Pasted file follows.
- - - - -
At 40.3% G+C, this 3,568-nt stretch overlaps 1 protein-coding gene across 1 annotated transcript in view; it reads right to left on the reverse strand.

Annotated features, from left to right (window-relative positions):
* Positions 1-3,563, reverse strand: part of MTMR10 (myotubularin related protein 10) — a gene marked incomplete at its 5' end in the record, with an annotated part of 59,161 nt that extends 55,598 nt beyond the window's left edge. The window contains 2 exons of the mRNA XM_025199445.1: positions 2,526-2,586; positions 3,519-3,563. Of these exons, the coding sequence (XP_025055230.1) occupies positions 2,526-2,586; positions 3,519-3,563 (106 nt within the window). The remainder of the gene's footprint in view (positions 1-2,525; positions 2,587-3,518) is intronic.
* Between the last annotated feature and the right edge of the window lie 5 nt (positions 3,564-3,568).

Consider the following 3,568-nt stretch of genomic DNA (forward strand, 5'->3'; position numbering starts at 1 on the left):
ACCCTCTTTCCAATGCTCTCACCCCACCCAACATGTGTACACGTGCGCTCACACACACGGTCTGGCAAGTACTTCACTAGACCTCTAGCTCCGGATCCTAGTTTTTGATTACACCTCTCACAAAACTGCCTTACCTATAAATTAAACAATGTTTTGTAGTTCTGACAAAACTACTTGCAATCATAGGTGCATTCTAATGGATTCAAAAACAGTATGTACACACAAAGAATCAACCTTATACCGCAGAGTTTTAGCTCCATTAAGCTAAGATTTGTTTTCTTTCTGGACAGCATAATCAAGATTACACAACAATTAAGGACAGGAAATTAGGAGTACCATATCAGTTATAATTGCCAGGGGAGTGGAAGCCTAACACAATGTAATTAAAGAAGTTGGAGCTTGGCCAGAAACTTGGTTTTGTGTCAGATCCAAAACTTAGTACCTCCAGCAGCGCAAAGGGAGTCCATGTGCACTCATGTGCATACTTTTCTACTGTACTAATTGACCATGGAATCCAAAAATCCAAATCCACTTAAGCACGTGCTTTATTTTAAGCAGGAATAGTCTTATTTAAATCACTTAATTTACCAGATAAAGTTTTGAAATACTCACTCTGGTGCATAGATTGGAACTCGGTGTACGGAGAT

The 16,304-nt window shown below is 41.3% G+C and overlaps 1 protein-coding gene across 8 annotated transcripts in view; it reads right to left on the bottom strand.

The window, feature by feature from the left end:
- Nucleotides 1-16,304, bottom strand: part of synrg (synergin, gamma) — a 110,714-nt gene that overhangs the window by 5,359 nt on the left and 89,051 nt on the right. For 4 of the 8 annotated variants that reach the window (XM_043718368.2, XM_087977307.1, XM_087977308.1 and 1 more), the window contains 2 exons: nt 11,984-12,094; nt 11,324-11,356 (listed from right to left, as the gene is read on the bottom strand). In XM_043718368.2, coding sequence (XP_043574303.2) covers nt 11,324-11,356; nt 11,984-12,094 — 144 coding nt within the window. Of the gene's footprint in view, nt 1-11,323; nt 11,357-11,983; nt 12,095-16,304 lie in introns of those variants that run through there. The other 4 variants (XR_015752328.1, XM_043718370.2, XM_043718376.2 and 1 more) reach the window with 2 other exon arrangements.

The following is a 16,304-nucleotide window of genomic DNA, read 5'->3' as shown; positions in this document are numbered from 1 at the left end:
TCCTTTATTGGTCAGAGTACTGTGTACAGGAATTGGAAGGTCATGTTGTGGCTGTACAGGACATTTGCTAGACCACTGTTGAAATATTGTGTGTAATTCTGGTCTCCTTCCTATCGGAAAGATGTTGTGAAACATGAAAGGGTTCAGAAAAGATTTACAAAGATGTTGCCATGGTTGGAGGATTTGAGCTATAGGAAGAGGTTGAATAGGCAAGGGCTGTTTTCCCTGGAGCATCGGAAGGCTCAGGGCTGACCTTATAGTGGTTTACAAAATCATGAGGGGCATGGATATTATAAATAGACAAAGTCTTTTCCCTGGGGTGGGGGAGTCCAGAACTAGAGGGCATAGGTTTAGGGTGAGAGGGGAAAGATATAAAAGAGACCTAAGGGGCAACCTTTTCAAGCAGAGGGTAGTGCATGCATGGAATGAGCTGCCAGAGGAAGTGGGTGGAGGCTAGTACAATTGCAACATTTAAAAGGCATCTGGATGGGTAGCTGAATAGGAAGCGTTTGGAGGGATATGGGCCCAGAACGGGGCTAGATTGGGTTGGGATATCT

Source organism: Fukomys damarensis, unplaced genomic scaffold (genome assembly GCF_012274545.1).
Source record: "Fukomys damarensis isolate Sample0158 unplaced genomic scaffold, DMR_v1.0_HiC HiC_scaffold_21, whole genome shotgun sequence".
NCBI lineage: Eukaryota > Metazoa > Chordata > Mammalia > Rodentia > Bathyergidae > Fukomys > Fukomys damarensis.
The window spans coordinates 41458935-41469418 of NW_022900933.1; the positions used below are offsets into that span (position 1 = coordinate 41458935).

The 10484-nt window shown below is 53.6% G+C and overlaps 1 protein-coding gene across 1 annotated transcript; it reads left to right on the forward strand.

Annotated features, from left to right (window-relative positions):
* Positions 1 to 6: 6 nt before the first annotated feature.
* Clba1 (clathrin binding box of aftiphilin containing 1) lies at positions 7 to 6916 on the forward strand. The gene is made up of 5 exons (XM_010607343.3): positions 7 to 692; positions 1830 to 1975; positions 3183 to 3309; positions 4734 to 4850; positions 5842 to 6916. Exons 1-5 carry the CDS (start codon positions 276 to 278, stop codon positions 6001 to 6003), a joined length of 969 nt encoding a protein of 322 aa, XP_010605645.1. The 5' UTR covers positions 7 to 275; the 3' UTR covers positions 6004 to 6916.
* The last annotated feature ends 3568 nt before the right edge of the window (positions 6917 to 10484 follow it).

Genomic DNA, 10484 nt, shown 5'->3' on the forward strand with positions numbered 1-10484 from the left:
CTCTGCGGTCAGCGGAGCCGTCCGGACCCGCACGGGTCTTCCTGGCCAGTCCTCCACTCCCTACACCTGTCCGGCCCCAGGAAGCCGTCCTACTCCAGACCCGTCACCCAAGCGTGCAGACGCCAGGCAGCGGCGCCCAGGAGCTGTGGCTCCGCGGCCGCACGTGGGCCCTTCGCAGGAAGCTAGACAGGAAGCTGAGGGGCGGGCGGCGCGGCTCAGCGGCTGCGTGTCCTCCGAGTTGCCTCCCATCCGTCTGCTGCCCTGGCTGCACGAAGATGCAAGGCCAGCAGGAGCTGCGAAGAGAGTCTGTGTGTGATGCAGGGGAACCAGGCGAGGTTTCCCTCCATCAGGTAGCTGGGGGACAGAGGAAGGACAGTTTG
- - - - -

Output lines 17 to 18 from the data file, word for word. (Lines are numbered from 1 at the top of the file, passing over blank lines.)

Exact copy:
Annotated features, from left to right (window-relative positions):
* Positions 1 to 6: 6 nt before the first annotated feature.